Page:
|Location||61 Westminster Bridge Road
England, United Kingdom
|Ages||–no upper age limit|
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Morley College is an adult education college in London. It was founded in the 1880s and has a student population of 11,000 adult students. It offers courses in a wide variety of fields including art and design, fashion, languages, drama, dance, music, health and humanities.
Morley College is located in the Waterloo District of London, on the South Bank, close to the city's arts centre. Its buildings occupy sites on either side of the boundary between the London boroughs of Southwark and Lambeth.
In the early 1880s, philanthropist Emma Cons and her supporters took over the Royal Victoria Hall, (the "Old Vic") a boozy, rowdy home of melodrama, and turned it into the Royal Victoria Coffee and Music Hall to provide inexpensive entertainment "purged of innuendo in word and action". The programme included music-hall turns with opera recitals, temperance meetings, and, from 1882, lectures every Tuesday by eminent scientists.
Local enthusiasm for these "penny lectures" and success in attracting substantial philanthropic funding, led in 1889 to the opening of Morley Memorial College for Working Men and Women. The College was founded by an endowment from Samuel Morley, MP for Nottingham and later Bristol. Samuel Morley is buried at Dr Watts' Walk, Abney Park Cemetery, in Stoke Newington, London.
The College was run separately from the Theatre, but held its classes and student meetings back-stage and in the theatre dressing rooms. The two split in the 1920s, when Emma's niece and successor Lilian Baylis raised funds to acquire a separate site nearby.
Around the same time as the founding of Morley College (c.1880s), concern for the education of working people led to the establishment of other institutions in south London such as the forerunner of the South London Gallery.
The original Victorian college building was extended by Sir Edward Maufe in 1937. The Victorian building was destroyed in the Blitz in 1940 but Maufe's 1930s extension survived. The remains of the Victorian building were cleared and a new college building designed by Charles Cowles-Voysey and Brandon Jones was completed in 1958 and opened by Queen Elizabeth, The Queen Mother. It was decorated by fabulous murals by Edward Bawden, John Piper and Martin Froy. A further bronze curtain-wall extension followed in 1973 designed by John Winter, and another in 1982 clad in corrugates Corten-steel, on the eastern side of King Edward's Walk.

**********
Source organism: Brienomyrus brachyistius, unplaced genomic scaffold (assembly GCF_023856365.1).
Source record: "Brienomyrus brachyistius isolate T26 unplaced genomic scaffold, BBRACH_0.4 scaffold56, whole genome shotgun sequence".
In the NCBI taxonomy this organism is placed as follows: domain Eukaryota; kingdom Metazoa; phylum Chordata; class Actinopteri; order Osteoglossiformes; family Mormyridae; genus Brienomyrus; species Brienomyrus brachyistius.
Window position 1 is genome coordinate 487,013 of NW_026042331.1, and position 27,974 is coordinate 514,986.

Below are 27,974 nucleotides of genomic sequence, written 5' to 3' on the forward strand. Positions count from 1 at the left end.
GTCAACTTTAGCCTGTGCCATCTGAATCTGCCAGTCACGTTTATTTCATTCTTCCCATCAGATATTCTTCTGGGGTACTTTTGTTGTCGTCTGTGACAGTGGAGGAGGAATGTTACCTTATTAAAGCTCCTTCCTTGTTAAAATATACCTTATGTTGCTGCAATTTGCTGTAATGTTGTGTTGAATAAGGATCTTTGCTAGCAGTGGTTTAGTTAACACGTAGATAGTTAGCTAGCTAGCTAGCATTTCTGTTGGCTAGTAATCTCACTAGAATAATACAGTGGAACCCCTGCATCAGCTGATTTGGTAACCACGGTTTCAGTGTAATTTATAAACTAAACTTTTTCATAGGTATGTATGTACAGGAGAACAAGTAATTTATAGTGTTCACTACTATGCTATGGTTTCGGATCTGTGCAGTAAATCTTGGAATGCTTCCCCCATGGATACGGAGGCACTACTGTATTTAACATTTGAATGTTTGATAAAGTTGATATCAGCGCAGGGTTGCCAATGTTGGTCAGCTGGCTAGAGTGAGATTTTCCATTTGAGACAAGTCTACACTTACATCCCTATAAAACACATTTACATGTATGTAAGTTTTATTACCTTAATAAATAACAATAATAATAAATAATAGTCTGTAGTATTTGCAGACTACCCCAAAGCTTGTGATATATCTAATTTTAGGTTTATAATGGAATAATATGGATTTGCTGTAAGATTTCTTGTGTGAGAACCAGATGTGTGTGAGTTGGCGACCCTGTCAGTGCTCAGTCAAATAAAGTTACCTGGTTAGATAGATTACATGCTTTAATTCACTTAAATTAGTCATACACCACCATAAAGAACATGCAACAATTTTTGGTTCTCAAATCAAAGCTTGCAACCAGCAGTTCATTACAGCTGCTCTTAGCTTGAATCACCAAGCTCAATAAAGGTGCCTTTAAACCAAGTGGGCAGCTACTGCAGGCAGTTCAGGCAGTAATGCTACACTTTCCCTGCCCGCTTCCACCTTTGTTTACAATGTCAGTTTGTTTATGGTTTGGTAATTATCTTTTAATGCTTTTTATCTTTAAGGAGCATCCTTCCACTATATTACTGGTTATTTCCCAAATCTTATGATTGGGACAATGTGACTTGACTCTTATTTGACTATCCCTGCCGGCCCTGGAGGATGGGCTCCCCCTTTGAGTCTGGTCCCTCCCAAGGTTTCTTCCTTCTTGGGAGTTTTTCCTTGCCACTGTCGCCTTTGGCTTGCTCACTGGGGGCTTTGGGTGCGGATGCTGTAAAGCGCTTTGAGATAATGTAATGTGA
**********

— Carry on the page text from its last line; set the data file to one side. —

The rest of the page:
Gustav Holst was Music Director at the college from 1907 to 1924 and its main music room is named after him.
Michael Tippett was director of music at Morley College from 1940 to 1951. His first connection with the College was as conductor of an orchestra of unemployed musicians, who gave the first performance of one of his best loved early works, the Concerto for Double String Orchestra.
Notable staff members
- Cornelius Cardew
- John Gardner (composer)
- Walter Goehr
- Gustav Holst
- Anthony Milner
- Amber Reeves
- Mátyás Seiber
- Michael Tippett
- Ralph Vaughan Williams
The Drama department began in the rehearsal rooms of the Old Vic Theatre. Classes continued to be held there as recently as 2004, although most drama classes are now held in the main building at Westminster Bridge Road.
The college was the scene of early experiments in Improv Theatre when Keith Johnstone brought his troupe from the Royal Court Theatre Studio (later to become the Theatre Machine) to demonstrate his ideas to his Contemporary Theatre class. (source "Impro" ISBN 0-413-46430-X)
Courses have included Absolute Beginners Acting, more advanced classes, leading to a year-long auditioned Acting Studio course from which students were expected to go on and write, direct and produce their own theatre.
The department also combined with the education department of Shakespeare's Globe Theatre to teach the "Groundlings on Stage" course.